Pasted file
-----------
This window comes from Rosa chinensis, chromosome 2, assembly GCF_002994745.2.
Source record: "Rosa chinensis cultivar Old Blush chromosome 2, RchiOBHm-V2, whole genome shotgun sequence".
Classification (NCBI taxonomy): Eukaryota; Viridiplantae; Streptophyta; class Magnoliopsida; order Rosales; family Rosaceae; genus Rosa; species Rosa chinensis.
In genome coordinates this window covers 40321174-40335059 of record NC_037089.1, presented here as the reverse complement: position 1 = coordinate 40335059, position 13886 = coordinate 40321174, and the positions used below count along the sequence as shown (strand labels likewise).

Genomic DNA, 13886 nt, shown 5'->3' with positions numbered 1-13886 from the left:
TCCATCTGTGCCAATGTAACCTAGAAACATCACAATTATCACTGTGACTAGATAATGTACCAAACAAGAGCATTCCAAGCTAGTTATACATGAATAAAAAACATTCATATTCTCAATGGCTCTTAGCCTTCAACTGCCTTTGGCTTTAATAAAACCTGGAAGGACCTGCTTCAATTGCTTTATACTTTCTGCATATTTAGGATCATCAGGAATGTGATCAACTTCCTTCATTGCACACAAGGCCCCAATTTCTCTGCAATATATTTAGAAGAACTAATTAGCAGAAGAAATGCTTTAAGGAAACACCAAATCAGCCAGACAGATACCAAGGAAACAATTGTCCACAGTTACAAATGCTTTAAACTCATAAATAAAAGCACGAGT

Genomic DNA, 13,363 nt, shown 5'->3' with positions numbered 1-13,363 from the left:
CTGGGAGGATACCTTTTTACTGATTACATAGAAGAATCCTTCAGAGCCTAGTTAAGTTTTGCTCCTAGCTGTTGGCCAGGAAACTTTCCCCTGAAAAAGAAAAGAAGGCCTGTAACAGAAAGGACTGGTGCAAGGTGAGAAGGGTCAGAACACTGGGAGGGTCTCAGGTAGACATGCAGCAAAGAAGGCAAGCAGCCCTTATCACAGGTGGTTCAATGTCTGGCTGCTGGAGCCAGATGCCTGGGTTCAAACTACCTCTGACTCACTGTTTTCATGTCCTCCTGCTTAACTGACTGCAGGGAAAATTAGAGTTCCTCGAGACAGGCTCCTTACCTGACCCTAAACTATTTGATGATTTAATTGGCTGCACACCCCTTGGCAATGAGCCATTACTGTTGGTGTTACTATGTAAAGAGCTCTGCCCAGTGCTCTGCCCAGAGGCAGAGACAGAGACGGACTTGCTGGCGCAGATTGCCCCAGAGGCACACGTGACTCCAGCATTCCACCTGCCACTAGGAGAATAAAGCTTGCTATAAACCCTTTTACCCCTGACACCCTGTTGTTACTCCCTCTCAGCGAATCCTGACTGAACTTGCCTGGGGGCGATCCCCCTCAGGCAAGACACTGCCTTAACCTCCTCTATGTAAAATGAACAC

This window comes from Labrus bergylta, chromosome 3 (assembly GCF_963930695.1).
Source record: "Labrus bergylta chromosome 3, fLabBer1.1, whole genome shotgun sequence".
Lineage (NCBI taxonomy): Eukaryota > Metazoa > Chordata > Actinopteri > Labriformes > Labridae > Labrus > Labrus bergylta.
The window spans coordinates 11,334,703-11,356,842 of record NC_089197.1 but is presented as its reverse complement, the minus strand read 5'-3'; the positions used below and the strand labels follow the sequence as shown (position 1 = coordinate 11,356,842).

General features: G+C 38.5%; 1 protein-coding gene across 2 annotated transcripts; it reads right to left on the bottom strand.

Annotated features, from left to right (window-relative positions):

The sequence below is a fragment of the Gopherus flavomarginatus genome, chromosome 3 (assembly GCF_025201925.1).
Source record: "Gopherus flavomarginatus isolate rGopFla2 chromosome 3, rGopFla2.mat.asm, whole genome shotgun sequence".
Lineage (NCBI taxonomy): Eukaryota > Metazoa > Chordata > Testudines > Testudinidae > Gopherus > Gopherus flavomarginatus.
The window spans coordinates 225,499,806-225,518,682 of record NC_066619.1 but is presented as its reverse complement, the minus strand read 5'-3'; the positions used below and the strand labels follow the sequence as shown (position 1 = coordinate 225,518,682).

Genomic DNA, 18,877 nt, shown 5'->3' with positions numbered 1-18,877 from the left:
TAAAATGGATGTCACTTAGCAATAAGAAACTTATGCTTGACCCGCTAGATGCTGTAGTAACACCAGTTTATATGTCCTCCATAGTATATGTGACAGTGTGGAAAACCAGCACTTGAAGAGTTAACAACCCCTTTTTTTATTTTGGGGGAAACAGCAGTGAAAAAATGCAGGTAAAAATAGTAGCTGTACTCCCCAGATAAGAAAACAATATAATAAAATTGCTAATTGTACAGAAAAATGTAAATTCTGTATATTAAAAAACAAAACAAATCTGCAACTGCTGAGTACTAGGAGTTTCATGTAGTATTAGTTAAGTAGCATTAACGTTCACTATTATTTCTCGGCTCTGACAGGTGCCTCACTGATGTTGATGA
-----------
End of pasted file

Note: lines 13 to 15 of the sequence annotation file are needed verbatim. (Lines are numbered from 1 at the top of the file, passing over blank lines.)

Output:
General features: G+C 38.5%; 1 protein-coding gene across 2 annotated transcripts; it reads right to left on the bottom strand.

Annotated features, from left to right (window-relative positions):

The sequence below is a fragment of the Gopherus flavomarginatus genome, chromosome 3 (assembly GCF_025201925.1).